To calculate your age graded time for any event:

1. Divide the 4 digit multiplier in your age group by the 4 digit multiplier in the age group for which you want to see your equivalent time.

2. Multiply the result of step 1 by your current time. 

This will give you the age graded equivalent time for the other age group.

That’s it.  It works in all 450 cases.  It’s based on factual 2004 data.  The ratio tables will change in the future based on new data; but, for now, you will be using the actual current (2004) data to compare performances.  (And keep in mind that Masters performance data is far superior to what you can expect from the general population.)

The system isn’t perfect.  As stated earlier, many more swimmers are competing for that 5th place in the 19 – 49 age groups than in the 50+ age groups.  But as time marches on, the youngsters will get old and the participation in all age groups will be a lot closer to equal.  Therefore, the validity of the ratios will increase with time – as long as the data tables are upgraded periodically.  (Since we are starting with 2004, perhaps every 4 years – every Olympiad – would be appropriate.)   The ratios are not perfect.  But they are a lot better than guessing; and guessing is all we have at present.

Just wait.  In 30 years, the 70 year olds will be blowing the doors off today’s 70 – 74 age group records.  The 70 year olds may be faster than today’s 50 year olds.  Why?   Let’s compare today’s 40 year old with today’s 70 year old.  Today’s 40 year old was likely a high school senior swimmer in 1983.  The 70 year old was a high school senior in 1953.  How many high school and age group teams were there in 1953 compared to 1983?  How about today’s 80 year old?  Do you think he/she was competing for a good high school swimming team during WWII in 1943?  All the swimmers that are 65 or older today had drastically fewer opportunities in their youth to build a good technical foundation for lifetime competition in swimming.  The ratio tables of the future will look nothing like today's tables.  We will see some REALLY fast 70+’s by 2035.  Phillip Whitten illustrated that the drop-off rate doesn’t get to the “normal” 1%/yr until age 70.  (And by age 70, the drop-off rate for non-athletes is much higher than 1%).  I predict that the drop-off rate in the future will never get to 1% for Masters swimmers.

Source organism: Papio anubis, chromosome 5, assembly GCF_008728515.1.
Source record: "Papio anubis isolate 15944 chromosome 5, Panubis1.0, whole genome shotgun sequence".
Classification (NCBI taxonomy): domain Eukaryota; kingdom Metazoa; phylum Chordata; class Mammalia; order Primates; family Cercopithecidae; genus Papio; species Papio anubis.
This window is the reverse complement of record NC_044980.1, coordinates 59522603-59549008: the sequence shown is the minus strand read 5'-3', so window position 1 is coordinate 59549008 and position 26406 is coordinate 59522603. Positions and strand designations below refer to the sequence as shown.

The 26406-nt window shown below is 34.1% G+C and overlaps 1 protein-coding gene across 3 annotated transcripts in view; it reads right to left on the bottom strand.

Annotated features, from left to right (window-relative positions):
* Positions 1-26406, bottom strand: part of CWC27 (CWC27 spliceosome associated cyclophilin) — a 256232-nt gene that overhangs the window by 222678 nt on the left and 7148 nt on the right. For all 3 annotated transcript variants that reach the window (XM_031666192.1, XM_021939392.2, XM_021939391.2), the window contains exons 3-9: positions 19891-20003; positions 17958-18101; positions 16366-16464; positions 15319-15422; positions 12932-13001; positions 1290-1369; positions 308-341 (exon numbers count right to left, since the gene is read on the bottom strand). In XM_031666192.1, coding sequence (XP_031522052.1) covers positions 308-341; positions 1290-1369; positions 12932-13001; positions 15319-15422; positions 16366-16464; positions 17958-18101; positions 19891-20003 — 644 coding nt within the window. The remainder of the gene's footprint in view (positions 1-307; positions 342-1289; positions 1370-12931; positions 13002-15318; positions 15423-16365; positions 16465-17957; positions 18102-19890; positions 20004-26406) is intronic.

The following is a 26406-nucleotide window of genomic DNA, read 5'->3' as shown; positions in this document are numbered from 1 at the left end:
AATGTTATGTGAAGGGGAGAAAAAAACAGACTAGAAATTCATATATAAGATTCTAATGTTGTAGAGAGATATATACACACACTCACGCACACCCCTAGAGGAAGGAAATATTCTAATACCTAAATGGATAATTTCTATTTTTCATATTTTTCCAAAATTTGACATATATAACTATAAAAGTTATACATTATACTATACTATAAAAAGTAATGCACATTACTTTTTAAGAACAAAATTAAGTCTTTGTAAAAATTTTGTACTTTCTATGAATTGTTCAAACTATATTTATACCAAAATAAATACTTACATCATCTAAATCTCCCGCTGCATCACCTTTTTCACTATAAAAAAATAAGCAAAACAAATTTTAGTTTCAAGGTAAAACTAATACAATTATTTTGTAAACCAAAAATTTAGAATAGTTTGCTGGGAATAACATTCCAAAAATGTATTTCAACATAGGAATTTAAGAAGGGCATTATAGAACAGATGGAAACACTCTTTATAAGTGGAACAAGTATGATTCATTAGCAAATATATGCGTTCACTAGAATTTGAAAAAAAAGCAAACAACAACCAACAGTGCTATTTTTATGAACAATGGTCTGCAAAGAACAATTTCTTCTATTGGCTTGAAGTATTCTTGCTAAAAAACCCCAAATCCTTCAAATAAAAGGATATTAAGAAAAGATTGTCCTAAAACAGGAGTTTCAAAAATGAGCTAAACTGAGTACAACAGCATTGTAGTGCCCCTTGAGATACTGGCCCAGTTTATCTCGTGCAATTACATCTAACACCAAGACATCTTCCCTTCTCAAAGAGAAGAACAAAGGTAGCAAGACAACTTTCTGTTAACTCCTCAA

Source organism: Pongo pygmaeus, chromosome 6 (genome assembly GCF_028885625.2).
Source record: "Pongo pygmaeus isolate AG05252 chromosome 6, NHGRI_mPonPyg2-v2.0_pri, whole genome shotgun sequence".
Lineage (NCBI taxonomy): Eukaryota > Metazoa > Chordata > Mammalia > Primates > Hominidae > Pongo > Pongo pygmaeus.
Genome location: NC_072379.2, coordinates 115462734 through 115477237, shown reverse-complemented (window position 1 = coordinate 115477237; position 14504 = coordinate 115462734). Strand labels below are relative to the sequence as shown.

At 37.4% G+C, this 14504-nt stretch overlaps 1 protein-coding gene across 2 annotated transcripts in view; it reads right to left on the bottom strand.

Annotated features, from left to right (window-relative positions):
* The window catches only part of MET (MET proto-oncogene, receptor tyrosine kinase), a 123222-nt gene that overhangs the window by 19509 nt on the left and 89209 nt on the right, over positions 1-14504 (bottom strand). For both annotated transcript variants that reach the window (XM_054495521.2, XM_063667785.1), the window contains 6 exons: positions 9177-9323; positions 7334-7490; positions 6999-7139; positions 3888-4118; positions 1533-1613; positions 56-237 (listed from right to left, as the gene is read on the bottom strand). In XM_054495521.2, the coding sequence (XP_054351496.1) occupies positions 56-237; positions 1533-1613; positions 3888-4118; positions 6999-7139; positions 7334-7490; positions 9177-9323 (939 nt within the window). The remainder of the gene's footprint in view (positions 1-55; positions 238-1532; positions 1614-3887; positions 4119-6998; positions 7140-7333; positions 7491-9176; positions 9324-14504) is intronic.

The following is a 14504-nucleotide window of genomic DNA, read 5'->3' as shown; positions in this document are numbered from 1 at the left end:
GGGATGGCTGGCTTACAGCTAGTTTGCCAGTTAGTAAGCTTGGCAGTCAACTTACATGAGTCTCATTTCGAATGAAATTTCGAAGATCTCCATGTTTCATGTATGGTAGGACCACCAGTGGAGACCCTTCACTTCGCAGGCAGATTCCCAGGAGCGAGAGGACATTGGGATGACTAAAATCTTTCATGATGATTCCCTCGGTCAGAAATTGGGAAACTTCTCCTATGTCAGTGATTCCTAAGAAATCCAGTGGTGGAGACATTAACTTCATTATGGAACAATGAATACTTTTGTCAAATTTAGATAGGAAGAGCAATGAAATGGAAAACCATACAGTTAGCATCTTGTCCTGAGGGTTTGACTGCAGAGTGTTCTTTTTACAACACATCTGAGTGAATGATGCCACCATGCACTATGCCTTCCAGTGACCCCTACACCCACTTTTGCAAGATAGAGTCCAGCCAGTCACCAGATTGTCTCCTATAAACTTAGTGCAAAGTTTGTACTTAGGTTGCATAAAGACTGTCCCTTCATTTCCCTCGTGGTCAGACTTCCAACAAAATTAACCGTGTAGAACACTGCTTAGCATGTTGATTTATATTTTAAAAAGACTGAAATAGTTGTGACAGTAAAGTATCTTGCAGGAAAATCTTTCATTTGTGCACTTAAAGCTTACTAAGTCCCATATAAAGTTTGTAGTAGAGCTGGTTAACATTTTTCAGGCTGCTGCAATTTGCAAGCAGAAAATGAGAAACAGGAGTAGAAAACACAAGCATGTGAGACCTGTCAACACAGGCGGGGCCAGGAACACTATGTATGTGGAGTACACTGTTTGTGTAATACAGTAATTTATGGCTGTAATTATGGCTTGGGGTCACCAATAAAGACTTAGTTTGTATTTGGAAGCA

The average age for women’s top performance was 28.5; for men, 29.7.  But the biggest difference in gender was the diversity within each sex.  Virtually all of the men’s top performances were within the 25 – 29 age group.  For women it was nearly evenly split between the 19 – 24, 25 – 29, and 35 – 39 age groups.  There were no women’s top times in the 30 – 34 age group.  The women actually peaked at the 35 – 39 range before showing a near linear decline.  The men stayed nearly level until the 40 – 44 age group before starting a steady decline.  Starting nearly even at the 40 –44 age groups, the women then declined more than the men.  This likely reflects fewer opportunities in the past for women to be involved in learning the skills of the sport.